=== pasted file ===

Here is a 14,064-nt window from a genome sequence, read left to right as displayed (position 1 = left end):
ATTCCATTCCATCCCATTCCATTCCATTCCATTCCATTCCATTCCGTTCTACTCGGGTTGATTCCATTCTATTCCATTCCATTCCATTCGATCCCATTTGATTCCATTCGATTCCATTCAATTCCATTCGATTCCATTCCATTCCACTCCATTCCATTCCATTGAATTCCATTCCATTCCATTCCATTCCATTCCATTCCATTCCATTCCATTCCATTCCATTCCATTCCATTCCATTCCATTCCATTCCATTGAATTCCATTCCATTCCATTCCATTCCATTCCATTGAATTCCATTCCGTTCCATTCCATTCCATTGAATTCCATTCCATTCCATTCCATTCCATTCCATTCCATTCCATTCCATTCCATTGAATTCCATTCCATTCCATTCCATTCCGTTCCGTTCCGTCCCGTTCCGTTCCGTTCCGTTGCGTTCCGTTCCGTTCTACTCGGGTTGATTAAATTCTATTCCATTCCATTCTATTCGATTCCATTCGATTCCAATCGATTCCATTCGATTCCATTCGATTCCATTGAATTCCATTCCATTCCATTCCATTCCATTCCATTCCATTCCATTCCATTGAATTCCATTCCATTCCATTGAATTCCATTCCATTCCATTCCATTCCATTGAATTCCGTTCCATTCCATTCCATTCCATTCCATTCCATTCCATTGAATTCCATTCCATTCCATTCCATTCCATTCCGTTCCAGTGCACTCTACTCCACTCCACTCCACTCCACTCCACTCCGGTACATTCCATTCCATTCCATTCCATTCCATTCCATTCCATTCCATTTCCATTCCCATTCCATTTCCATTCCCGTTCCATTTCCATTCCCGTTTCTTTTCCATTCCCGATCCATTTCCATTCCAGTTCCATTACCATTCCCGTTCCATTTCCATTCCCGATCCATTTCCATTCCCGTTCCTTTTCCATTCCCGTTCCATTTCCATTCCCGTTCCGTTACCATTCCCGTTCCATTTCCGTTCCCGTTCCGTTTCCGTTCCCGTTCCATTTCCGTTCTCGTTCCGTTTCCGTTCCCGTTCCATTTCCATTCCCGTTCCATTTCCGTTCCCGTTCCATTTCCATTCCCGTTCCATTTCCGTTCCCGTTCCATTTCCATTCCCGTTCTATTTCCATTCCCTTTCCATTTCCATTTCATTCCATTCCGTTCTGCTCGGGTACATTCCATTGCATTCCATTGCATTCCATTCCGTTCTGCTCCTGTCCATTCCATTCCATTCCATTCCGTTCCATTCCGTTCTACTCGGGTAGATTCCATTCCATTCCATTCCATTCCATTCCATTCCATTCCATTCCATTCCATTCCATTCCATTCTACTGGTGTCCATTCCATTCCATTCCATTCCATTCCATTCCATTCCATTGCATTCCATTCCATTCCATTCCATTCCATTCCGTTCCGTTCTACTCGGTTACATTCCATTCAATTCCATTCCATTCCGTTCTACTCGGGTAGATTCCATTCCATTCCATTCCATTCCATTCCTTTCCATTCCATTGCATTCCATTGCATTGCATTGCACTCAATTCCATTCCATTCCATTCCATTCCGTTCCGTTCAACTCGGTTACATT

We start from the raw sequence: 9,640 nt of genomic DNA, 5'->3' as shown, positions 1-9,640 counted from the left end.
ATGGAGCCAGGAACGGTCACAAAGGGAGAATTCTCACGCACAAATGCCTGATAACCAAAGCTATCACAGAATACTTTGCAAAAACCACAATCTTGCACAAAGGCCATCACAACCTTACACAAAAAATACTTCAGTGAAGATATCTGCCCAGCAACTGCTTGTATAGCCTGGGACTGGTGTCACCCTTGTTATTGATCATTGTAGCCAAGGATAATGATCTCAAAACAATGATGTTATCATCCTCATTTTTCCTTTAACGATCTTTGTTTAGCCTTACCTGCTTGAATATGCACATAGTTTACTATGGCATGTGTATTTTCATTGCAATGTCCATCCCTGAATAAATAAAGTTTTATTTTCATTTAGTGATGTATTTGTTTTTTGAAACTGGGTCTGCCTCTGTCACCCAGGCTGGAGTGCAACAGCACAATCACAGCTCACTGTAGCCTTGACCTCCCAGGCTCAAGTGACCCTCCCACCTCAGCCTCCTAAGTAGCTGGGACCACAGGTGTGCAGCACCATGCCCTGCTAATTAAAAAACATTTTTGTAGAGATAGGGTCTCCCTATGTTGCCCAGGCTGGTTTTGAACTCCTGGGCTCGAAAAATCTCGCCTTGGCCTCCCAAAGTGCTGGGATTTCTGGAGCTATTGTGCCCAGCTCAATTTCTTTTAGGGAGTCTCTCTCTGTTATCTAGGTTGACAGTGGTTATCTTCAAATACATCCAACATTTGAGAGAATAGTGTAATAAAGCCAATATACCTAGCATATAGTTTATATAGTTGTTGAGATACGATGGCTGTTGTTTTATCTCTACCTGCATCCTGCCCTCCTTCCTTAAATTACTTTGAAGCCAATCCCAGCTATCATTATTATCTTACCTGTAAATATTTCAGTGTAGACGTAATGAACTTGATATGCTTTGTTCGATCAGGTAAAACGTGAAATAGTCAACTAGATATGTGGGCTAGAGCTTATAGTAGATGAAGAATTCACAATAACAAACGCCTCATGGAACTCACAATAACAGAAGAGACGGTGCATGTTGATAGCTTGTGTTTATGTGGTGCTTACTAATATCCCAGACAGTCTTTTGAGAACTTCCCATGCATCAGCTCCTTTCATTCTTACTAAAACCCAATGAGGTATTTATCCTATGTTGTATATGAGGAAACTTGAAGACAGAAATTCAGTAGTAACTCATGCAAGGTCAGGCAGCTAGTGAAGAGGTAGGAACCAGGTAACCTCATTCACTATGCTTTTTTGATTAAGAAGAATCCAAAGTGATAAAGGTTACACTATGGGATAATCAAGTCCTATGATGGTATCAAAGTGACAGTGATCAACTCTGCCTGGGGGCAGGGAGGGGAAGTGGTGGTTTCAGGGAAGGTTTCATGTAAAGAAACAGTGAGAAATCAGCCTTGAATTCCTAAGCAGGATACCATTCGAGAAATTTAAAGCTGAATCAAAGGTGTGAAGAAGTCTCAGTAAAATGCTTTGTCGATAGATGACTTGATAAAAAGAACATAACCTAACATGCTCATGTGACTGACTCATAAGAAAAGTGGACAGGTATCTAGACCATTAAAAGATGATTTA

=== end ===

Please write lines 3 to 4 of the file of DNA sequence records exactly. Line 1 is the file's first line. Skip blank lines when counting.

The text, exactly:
We start from the raw sequence: 9,640 nt of genomic DNA, 5'->3' as shown, positions 1-9,640 counted from the left end.
ATGGAGCCAGGAACGGTCACAAAGGGAGAATTCTCACGCACAAATGCCTGATAACCAAAGCTATCACAGAATACTTTGCAAAAACCACAATCTTGCACAAAGGCCATCACAACCTTACACAAAAAATACTTCAGTGAAGATATCTGCCCAGCAACTGCTTGTATAGCCTGGGACTGGTGTCACCCTTGTTATTGATCATTGTAGCCAAGGATAATGATCTCAAAACAATGATGTTATCATCCTCATTTTTCCTTTAACGATCTTTGTTTAGCCTTACCTGCTTGAATATGCACATAGTTTACTATGGCATGTGTATTTTCATTGCAATGTCCATCCCTGAATAAATAAAGTTTTATTTTCATTTAGTGATGTATTTGTTTTTTGAAACTGGGTCTGCCTCTGTCACCCAGGCTGGAGTGCAACAGCACAATCACAGCTCACTGTAGCCTTGACCTCCCAGGCTCAAGTGACCCTCCCACCTCAGCCTCCTAAGTAGCTGGGACCACAGGTGTGCAGCACCATGCCCTGCTAATTAAAAAACATTTTTGTAGAGATAGGGTCTCCCTATGTTGCCCAGGCTGGTTTTGAACTCCTGGGCTCGAAAAATCTCGCCTTGGCCTCCCAAAGTGCTGGGATTTCTGGAGCTATTGTGCCCAGCTCAATTTCTTTTAGGGAGTCTCTCTCTGTTATCTAGGTTGACAGTGGTTATCTTCAAATACATCCAACATTTGAGAGAATAGTGTAATAAAGCCAATATACCTAGCATATAGTTTATATAGTTGTTGAGATACGATGGCTGTTGTTTTATCTCTACCTGCATCCTGCCCTCCTTCCTTAAATTACTTTGAAGCCAATCCCAGCTATCATTATTATCTTACCTGTAAATATTTCAGTGTAGACGTAATGAACTTGATATGCTTTGTTCGATCAGGTAAAACGTGAAATAGTCAACTAGATATGTGGGCTAGAGCTTATAGTAGATGAAGAATTCACAATAACAAACGCCTCATGGAACTCACAATAACAGAAGAGACGGTGCATGTTGATAGCTTGTGTTTATGTGGTGCTTACTAATATCCCAGACAGTCTTTTGAGAACTTCCCATGCATCAGCTCCTTTCATTCTTACTAAAACCCAATGAGGTATTTATCCTATGTTGTATATGAGGAAACTTGAAGACAGAAATTCAGTAGTAACTCATGCAAGGTCAGGCAGCTAGTGAAGAGGTAGGAACCAGGTAACCTCATTCACTATGCTTTTTTGATTAAGAAGAATCCAAAGTGATAAAGGTTACACTATGGGATAATCAAGTCCTATGATGGTATCAAAGTGACAGTGATCAACTCTGCCTGGGGGCAGGGAGGGGAAGTGGTGGTTTCAGGGAAGGTTTCATGTAAAGAAACAGTGAGAAATCAGCCTTGAATTCCTAAGCAGGATACCATTCGAGAAATTTAAAGCTGAATCAAAGGTGTGAAGAAGTCTCAGTAAAATGCTTTGTCGATAGATGACTTGATAAAAAGAACATAACCTAACATGCTCATGTGACTGACTCATAAGAAAAGTGGACAGGTATCTAGACCATTAAAAGATGATTTA